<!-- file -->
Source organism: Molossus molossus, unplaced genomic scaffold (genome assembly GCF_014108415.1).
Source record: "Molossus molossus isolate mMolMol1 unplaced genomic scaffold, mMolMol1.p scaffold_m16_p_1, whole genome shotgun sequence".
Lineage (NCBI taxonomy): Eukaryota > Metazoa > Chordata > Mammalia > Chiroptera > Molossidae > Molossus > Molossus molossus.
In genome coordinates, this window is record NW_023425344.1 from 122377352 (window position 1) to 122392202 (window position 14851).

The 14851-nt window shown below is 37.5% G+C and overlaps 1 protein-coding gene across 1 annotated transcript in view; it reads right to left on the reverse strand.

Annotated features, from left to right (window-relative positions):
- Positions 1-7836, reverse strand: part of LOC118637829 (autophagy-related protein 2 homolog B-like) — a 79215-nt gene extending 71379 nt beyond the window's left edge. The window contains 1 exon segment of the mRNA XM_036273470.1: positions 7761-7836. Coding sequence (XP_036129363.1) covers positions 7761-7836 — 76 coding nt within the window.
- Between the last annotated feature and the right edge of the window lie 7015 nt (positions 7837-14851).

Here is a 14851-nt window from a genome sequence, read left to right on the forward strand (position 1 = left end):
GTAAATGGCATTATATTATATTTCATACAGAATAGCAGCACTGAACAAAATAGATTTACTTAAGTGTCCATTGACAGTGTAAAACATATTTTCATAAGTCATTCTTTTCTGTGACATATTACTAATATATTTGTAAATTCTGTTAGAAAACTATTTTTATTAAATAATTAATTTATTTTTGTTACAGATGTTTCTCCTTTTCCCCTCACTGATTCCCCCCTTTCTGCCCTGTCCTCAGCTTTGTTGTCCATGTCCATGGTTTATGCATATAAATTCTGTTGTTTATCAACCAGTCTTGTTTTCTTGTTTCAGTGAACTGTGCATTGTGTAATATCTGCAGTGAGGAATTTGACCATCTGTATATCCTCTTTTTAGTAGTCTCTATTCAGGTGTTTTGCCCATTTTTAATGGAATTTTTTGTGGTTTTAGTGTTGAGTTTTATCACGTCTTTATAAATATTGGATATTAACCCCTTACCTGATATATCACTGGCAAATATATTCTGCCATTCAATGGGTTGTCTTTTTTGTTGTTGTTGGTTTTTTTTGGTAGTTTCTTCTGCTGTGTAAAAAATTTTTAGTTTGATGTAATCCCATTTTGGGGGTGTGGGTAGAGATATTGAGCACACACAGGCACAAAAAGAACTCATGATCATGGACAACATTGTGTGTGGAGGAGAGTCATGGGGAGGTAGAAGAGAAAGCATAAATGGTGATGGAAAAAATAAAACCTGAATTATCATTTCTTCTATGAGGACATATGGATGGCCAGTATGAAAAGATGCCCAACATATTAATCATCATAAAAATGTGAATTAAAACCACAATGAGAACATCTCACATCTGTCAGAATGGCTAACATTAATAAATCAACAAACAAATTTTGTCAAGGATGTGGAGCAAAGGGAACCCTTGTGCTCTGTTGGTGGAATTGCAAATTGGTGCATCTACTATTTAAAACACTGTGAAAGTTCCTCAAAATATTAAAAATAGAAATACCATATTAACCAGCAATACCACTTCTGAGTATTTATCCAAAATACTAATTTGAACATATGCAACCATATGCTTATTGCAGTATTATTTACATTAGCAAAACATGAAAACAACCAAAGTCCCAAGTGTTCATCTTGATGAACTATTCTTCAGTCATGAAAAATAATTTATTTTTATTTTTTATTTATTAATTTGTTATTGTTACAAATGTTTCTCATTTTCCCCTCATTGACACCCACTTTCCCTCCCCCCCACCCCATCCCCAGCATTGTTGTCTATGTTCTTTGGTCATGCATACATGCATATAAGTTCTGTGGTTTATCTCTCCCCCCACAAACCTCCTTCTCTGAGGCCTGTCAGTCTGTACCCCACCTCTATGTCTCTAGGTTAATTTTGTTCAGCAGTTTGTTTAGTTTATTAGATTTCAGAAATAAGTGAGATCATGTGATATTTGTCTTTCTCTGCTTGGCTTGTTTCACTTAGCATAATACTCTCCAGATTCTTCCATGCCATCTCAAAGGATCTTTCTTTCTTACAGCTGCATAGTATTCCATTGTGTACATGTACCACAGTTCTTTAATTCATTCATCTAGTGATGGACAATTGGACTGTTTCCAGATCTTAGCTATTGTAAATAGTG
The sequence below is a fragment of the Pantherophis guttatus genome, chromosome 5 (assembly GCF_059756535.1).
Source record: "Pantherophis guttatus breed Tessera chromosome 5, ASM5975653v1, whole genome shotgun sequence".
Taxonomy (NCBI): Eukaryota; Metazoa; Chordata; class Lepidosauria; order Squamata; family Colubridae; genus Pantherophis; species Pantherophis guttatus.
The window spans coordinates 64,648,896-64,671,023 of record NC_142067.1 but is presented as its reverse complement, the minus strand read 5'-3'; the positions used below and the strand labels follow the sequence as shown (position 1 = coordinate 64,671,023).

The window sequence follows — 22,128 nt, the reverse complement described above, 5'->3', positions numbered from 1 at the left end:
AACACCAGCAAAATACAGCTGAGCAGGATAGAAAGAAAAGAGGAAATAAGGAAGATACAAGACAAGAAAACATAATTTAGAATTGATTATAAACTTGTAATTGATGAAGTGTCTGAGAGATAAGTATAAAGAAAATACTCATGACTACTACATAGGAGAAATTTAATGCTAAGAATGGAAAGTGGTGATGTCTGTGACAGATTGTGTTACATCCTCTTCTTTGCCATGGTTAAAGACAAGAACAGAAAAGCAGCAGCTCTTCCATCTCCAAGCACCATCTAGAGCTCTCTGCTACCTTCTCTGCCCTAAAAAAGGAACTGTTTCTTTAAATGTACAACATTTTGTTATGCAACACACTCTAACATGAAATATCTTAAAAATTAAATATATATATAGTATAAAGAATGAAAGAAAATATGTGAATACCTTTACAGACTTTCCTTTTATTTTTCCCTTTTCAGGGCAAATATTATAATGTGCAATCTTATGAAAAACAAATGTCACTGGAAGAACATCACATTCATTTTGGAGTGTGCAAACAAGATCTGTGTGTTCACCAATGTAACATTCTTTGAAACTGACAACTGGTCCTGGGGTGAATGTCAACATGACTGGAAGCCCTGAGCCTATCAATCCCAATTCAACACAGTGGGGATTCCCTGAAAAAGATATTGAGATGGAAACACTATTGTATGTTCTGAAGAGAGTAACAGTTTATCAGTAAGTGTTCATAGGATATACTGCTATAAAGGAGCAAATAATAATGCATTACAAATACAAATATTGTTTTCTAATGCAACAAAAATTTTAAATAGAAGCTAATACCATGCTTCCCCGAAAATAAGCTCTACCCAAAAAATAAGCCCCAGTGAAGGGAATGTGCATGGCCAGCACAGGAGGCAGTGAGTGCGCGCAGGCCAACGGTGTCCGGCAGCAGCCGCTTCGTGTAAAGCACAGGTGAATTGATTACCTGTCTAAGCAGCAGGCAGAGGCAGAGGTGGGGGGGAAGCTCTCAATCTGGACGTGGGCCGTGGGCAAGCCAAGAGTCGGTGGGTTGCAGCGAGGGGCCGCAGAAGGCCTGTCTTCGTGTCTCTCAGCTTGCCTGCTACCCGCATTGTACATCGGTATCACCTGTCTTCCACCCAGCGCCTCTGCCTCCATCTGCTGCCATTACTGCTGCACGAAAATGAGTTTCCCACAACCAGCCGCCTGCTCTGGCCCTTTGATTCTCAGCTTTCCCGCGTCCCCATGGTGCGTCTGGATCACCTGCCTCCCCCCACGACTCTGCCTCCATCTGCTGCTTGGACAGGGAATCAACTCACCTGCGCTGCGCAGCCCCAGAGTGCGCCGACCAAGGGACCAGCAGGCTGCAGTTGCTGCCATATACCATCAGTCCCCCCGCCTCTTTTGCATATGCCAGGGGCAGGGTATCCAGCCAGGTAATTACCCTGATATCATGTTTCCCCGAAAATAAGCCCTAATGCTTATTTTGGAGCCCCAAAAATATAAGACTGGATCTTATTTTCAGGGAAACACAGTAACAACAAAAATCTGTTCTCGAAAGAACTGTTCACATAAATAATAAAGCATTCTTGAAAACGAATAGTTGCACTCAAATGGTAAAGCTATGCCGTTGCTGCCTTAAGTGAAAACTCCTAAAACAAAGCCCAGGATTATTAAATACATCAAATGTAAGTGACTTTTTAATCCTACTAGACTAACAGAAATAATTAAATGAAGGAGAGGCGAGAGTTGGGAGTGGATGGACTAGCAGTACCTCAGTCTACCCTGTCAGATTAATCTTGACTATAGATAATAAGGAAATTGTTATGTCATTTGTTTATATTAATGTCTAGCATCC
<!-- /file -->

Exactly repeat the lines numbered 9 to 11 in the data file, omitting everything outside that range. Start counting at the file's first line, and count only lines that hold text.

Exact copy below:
Here is a 14851-nt window from a genome sequence, read left to right on the forward strand (position 1 = left end):
GTAAATGGCATTATATTATATTTCATACAGAATAGCAGCACTGAACAAAATAGATTTACTTAAGTGTCCATTGACAGTGTAAAACATATTTTCATAAGTCATTCTTTTCTGTGACATATTACTAATATATTTGTAAATTCTGTTAGAAAACTATTTTTATTAAATAATTAATTTATTTTTGTTACAGATGTTTCTCCTTTTCCCCTCACTGATTCCCCCCTTTCTGCCCTGTCCTCAGCTTTGTTGTCCATGTCCATGGTTTATGCATATAAATTCTGTTGTTTATCAACCAGTCTTGTTTTCTTGTTTCAGTGAACTGTGCATTGTGTAATATCTGCAGTGAGGAATTTGACCATCTGTATATCCTCTTTTTAGTAGTCTCTATTCAGGTGTTTTGCCCATTTTTAATGGAATTTTTTGTGGTTTTAGTGTTGAGTTTTATCACGTCTTTATAAATATTGGATATTAACCCCTTACCTGATATATCACTGGCAAATATATTCTGCCATTCAATGGGTTGTCTTTTTTGTTGTTGTTGGTTTTTTTTGGTAGTTTCTTCTGCTGTGTAAAAAATTTTTAGTTTGATGTAATCCCATTTTGGGGGTGTGGGTAGAGATATTGAGCACACACAGGCACAAAAAGAACTCATGATCATGGACAACATTGTGTGTGGAGGAGAGTCATGGGGAGGTAGAAGAGAAAGCATAAATGGTGATGGAAAAAATAAAACCTGAATTATCATTTCTTCTATGAGGACATATGGATGGCCAGTATGAAAAGATGCCCAACATATTAATCATCATAAAAATGTGAATTAAAACCACAATGAGAACATCTCACATCTGTCAGAATGGCTAACATTAATAAATCAACAAACAAATTTTGTCAAGGATGTGGAGCAAAGGGAACCCTTGTGCTCTGTTGGTGGAATTGCAAATTGGTGCATCTACTATTTAAAACACTGTGAAAGTTCCTCAAAATATTAAAAATAGAAATACCATATTAACCAGCAATACCACTTCTGAGTATTTATCCAAAATACTAATTTGAACATATGCAACCATATGCTTATTGCAGTATTATTTACATTAGCAAAACATGAAAACAACCAAAGTCCCAAGTGTTCATCTTGATGAACTATTCTTCAGTCATGAAAAATAATTTATTTTTATTTTTTATTTATTAATTTGTTATTGTTACAAATGTTTCTCATTTTCCCCTCATTGACACCCACTTTCCCTCCCCCCCACCCCATCCCCAGCATTGTTGTCTATGTTCTTTGGTCATGCATACATGCATATAAGTTCTGTGGTTTATCTCTCCCCCCACAAACCTCCTTCTCTGAGGCCTGTCAGTCTGTACCCCACCTCTATGTCTCTAGGTTAATTTTGTTCAGCAGTTTGTTTAGTTTATTAGATTTCAGAAATAAGTGAGATCATGTGATATTTGTCTTTCTCTGCTTGGCTTGTTTCACTTAGCATAATACTCTCCAGATTCTTCCATGCCATCTCAAAGGATCTTTCTTTCTTACAGCTGCATAGTATTCCATTGTGTACATGTACCACAGTTCTTTAATTCATTCATCTAGTGATGGACAATTGGACTGTTTCCAGATCTTAGCTATTGTAAATAGTG
The sequence below is a fragment of the Pantherophis guttatus genome, chromosome 5 (assembly GCF_059756535.1).